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A cosmetic touch-up is all that’s needed in this well-designed part. This month I received a suction cup in a package along with a note. The note said to call right away. I recognized the name and company as someone I worked with several years ago, before I went into business for myself.

Bob Hatch

September 11, 2008

5 Min Read
The Troubleshooter, Part 104: Suction cups can be difficult to mold

A cosmetic touch-up is all that’s needed in this well-designed part.

This month I received a suction cup in a package along with a note. The note said to call right away. I recognized the name and company as someone I worked with several years ago, before I went into business for myself.

I looked the suction cup over and saw many flow lines on the underside and what looked to be an undersized gate. The material was a soft, flexible material such as an easy-flow low-density polyethylene (LDPE), a thermoplastic elastomer (TPE), a flexible polyvinylchloride (PVC), or possibly a polyurethane (PUR).

This suction cup had a handle designed into it on the top so I guessed the application to be something to do with lifting plate glass when fixing windows—possibly a way to lift replacement windshields for auto repair.

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This article continues our series of troubleshooting reports from one of the leading on-the-spot problem solvers in the molding industry. Consultant Bob Hatch of Bob Hatch & Assoc. has more than 45 years of experience finding solutions to processing challenges. You can reach him at [email protected].

I called the name on the note and found out I did not know the person who sent me this part and that the company had been sold a couple of times since I last worked with them. We discussed a couple of things and they agreed to send me parts for evaluation and a written report.

Determining the material

What’s interesting here is that the part functioned quite well; they just didn’t like the flow lines and blush. Blush around the gate is always due to a restricted flow condition at the gate. The injection speed could be slowed down but often the part ends up with sink near the end-of-fill areas or where ribs intersect with the part walls. In this case, sink would appear somewhere in the handle area and in the curvature of the suction cup design.

The mold or material temperatures could be increased, both of which would probably help the cosmetics around the gate; however, the downside with either of these is usually slower cycle times.

I asked my contact what material was used in this part and he did not know. I told him to try and find out and I would see if I could figure it out on my own.

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The first thing I did was put the part in a tub of water I have in the corner of my office. The part floated, so I knew right away it was PE or PP or an alloy of PE, propylene, or rubber of some kind. At least we ruled out flexible PVC.

Next, I burned a corner of the part. The flame was yellow and had a fragrance of melting candle wax, indicating polyethylene. That was close enough for me. I could proceed as if the material being molded was an easy-flow PE.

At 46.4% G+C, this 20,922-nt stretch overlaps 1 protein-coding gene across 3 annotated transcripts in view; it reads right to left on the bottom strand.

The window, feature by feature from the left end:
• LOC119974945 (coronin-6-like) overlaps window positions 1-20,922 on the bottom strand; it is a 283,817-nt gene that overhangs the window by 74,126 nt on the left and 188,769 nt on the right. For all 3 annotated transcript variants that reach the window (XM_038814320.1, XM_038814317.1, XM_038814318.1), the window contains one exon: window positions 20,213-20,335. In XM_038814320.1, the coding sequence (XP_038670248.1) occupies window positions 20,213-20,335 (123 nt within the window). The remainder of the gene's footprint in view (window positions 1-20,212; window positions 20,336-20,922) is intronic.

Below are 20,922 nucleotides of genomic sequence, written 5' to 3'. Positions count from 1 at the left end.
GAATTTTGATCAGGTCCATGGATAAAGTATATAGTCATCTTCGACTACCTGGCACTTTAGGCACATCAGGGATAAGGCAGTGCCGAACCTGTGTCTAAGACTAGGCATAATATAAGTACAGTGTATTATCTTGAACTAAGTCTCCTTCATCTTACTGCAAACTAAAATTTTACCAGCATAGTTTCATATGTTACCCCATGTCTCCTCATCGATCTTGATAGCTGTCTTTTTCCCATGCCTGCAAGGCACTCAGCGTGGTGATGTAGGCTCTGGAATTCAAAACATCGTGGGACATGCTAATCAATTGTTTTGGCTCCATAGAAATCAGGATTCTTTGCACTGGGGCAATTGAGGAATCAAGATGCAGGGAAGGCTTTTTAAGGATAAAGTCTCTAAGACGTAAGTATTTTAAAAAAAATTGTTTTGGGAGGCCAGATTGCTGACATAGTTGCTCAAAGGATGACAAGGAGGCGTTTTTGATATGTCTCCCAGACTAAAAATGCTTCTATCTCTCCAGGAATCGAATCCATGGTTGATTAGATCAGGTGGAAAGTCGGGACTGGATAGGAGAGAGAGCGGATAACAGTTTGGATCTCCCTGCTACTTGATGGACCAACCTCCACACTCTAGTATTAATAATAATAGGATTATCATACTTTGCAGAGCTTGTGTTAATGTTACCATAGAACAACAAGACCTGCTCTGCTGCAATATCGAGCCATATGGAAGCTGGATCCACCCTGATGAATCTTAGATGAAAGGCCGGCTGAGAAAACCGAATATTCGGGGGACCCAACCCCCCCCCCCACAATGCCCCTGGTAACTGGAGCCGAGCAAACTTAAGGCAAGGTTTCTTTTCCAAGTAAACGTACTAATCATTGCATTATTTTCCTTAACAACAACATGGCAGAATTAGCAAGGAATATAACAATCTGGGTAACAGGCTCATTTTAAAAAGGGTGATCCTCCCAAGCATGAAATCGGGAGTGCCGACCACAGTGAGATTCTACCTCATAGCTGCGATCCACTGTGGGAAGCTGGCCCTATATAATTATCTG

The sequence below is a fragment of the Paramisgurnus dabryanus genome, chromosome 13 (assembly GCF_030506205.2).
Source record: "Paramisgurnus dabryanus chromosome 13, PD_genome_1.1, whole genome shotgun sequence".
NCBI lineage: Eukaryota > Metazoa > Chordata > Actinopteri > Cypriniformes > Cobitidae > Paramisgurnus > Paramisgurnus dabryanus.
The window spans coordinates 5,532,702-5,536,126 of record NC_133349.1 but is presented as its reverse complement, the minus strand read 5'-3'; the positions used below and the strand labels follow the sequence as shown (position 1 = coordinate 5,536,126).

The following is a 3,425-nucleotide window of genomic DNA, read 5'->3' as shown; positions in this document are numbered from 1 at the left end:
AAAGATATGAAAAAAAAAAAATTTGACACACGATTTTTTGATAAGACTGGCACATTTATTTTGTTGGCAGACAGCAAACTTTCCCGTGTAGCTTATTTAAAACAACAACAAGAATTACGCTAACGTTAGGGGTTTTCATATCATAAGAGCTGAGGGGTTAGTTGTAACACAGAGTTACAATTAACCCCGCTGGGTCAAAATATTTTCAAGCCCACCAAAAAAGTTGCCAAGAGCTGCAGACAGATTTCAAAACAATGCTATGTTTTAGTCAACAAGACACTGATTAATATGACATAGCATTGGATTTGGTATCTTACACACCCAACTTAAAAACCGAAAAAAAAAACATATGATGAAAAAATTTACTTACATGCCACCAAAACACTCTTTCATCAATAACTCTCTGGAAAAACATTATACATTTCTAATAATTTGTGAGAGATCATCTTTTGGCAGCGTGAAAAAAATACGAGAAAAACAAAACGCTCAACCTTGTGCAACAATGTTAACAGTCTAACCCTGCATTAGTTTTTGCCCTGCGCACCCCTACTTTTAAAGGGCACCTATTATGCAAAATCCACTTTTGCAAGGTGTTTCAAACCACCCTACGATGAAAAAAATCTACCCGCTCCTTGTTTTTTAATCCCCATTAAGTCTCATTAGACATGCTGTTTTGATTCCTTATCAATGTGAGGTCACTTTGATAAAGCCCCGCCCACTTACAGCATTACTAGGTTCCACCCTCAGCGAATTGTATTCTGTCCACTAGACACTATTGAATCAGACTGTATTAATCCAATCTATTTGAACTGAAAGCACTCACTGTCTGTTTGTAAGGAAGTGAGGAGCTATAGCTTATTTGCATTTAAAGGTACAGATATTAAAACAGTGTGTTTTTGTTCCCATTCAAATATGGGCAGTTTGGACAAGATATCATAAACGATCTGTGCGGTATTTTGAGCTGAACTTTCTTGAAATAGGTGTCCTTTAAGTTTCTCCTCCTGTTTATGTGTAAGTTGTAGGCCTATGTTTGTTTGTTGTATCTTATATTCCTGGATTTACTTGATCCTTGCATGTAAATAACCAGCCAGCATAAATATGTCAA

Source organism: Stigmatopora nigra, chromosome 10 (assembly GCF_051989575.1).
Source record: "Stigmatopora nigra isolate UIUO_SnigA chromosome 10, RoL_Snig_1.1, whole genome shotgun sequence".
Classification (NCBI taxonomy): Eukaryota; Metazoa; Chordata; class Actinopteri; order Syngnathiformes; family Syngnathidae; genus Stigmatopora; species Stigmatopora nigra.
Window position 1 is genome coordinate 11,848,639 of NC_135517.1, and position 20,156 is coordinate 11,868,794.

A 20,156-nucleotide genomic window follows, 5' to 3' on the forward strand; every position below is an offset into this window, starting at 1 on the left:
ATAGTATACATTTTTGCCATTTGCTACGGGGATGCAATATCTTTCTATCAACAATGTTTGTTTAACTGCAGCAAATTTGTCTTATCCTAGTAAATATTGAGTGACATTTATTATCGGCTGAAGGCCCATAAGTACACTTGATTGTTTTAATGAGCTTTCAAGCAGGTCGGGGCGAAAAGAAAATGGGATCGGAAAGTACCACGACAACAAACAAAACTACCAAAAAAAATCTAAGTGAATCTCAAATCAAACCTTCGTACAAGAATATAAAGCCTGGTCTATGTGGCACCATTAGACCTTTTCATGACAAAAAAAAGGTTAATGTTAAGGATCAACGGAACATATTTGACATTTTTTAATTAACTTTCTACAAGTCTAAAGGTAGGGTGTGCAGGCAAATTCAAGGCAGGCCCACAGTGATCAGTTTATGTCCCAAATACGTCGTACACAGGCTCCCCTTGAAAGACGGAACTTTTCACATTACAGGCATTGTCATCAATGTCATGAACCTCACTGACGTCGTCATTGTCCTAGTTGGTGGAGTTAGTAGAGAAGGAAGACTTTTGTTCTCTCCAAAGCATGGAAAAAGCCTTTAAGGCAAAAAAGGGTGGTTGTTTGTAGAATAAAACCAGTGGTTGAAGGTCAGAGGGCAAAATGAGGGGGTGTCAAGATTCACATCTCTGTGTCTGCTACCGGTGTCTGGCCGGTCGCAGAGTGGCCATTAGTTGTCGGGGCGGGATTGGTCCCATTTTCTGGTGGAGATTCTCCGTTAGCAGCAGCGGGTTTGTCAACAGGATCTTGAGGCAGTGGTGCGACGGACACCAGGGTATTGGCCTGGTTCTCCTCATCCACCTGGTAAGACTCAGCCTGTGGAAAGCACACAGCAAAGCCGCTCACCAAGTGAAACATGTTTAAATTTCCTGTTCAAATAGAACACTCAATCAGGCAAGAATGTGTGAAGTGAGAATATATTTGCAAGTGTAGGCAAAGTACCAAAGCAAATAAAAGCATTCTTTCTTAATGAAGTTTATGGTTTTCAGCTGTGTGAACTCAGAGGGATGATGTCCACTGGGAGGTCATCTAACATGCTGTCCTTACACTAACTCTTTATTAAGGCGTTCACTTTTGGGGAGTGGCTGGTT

Dimensional correction

The wall on this approximately 5-inch-diameter part was 0.145 inch thick for 1.75 inches from the gate, and then reduced down to 0.040 inch at the outside. The handle on the front was generally 0.275 inch thick with a 0.300-inch center post. All in all, it was a pretty good design.

I also could see a couple of projections on the top of the part that were 0.200 inch in diameter and 0.250 inch tall. Unless these guys had come up with something new, these projections are used to release the vacuum by prying the projections up with a pair of pliers.

Next, I looked at the feedpoint to the underside of this cup. I could see a 0.530-inch-diameter recess around the gate that had a 0.340-inch inside diameter. The problem was that it was recessed 0.025 inch into the molded part. This alone was a restriction to flow that needed to be addressed, but I could see the sprue O-diameter was no more than 0.125 inch. Since the sprue O-diameter for feeding a part like this should be closer to 1.5 times the wall thickness (0.145 inch), it should have been 0.218 inch.

It would have been better to use a heated sprue bushing or several drops out of a hot runner mold to feed these gates, but maybe the number of parts needed per year was not enough to justify the additional expense of hot runner equipment.

Using a recessed sprue bushing to permit a larger sprue O-diameter and increasing the nozzle orifice diameter could be enough to produce decent-looking parts out of this mold. This would enable the molder to eliminate the flow lines and blush around the gate area. At the very least, it would open up the processing window and allow the molding technicians to make a much better-looking part.

This was a case where the changes we made would help with cosmetic problems but would not let us reduce material or mold temperatures to speed up the cycle.

I called the molder, told him I was e-mailing my report along with an invoice, and asked him to let me know how everything turned out. I also reminded him that he could go to the free section of the IDES.com website and look up other materials that he might want to sample for this application.

After a couple of weeks I hadn’t heard anything from the molder but I did get my check. I’ll follow up with him in a couple more weeks to make sure the issue was resolved.

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